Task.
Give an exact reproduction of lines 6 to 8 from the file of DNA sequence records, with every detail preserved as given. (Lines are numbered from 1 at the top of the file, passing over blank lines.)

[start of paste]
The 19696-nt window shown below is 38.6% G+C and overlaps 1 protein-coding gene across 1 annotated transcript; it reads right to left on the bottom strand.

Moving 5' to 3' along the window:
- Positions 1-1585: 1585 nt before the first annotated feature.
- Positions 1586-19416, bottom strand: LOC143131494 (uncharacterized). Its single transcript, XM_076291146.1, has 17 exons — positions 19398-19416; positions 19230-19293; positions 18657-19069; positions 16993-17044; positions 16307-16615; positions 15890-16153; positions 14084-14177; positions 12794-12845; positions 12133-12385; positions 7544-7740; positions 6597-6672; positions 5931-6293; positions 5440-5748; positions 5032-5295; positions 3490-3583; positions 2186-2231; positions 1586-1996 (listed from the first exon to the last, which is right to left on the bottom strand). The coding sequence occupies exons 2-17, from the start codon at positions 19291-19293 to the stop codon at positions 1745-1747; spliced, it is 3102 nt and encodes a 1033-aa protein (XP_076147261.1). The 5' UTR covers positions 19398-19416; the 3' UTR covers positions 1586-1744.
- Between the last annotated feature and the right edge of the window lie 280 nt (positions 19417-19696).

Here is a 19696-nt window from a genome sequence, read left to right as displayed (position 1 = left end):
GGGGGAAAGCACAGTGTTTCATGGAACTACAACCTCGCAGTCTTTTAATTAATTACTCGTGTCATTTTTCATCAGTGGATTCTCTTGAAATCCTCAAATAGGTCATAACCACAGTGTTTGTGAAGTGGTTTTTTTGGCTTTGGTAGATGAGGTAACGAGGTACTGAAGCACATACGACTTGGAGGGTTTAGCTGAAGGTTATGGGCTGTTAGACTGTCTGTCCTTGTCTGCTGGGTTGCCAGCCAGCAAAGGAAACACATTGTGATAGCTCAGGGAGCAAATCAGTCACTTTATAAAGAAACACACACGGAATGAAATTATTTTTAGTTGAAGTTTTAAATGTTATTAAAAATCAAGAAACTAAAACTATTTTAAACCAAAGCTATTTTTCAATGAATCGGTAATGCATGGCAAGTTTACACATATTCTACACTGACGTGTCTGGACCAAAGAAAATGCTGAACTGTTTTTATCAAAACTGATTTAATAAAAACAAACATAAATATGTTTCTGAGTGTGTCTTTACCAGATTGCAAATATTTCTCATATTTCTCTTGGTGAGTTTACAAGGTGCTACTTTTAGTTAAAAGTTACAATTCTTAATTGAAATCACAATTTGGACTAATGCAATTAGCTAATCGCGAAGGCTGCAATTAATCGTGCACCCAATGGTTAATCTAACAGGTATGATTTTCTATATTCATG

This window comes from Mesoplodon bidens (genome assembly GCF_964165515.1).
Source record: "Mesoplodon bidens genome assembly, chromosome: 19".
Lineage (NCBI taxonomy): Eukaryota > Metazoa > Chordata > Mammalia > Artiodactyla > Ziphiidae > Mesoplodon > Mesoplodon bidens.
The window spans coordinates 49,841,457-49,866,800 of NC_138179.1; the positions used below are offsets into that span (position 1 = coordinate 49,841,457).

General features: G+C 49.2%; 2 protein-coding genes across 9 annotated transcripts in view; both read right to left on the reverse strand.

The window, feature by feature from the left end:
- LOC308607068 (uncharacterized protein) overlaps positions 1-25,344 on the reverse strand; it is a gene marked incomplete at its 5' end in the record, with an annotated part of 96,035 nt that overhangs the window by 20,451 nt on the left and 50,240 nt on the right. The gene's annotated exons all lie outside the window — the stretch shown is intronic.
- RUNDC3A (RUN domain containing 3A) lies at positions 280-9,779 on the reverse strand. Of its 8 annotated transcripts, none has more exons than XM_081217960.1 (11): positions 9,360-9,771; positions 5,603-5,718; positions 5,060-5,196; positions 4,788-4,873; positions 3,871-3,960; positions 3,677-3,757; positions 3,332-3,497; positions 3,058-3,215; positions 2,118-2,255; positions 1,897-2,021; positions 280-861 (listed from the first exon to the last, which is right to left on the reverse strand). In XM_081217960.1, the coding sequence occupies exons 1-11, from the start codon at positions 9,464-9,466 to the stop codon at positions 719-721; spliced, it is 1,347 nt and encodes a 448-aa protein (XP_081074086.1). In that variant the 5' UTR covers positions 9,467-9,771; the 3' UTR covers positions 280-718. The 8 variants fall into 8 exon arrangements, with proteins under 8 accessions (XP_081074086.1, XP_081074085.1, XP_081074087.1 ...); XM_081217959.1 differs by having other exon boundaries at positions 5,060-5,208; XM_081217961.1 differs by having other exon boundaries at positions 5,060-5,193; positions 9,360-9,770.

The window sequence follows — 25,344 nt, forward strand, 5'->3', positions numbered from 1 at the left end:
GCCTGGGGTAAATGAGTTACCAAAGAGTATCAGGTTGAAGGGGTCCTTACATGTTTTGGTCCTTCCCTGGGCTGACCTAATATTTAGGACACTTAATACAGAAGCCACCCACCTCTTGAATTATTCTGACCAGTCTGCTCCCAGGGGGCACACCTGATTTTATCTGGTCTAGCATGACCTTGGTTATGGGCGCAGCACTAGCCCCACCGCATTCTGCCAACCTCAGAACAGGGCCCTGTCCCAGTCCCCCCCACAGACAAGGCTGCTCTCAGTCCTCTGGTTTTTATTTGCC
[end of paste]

Here is a 19696-nt window from a genome sequence, read left to right as displayed (position 1 = left end):
GGGGGAAAGCACAGTGTTTCATGGAACTACAACCTCGCAGTCTTTTAATTAATTACTCGTGTCATTTTTCATCAGTGGATTCTCTTGAAATCCTCAAATAGGTCATAACCACAGTGTTTGTGAAGTGGTTTTTTTGGCTTTGGTAGATGAGGTAACGAGGTACTGAAGCACATACGACTTGGAGGGTTTAGCTGAAGGTTATGGGCTGTTAGACTGTCTGTCCTTGTCTGCTGGGTTGCCAGCCAGCAAAGGAAACACATTGTGATAGCTCAGGGAGCAAATCAGTCACTTTATAAAGAAACACACACGGAATGAAATTATTTTTAGTTGAAGTTTTAAATGTTATTAAAAATCAAGAAACTAAAACTATTTTAAACCAAAGCTATTTTTCAATGAATCGGTAATGCATGGCAAGTTTACACATATTCTACACTGACGTGTCTGGACCAAAGAAAATGCTGAACTGTTTTTATCAAAACTGATTTAATAAAAACAAACATAAATATGTTTCTGAGTGTGTCTTTACCAGATTGCAAATATTTCTCATATTTCTCTTGGTGAGTTTACAAGGTGCTACTTTTAGTTAAAAGTTACAATTCTTAATTGAAATCACAATTTGGACTAATGCAATTAGCTAATCGCGAAGGCTGCAATTAATCGTGCACCCAATGGTTAATCTAACAGGTATGATTTTCTATATTCATG

This window comes from Mesoplodon bidens (genome assembly GCF_964165515.1).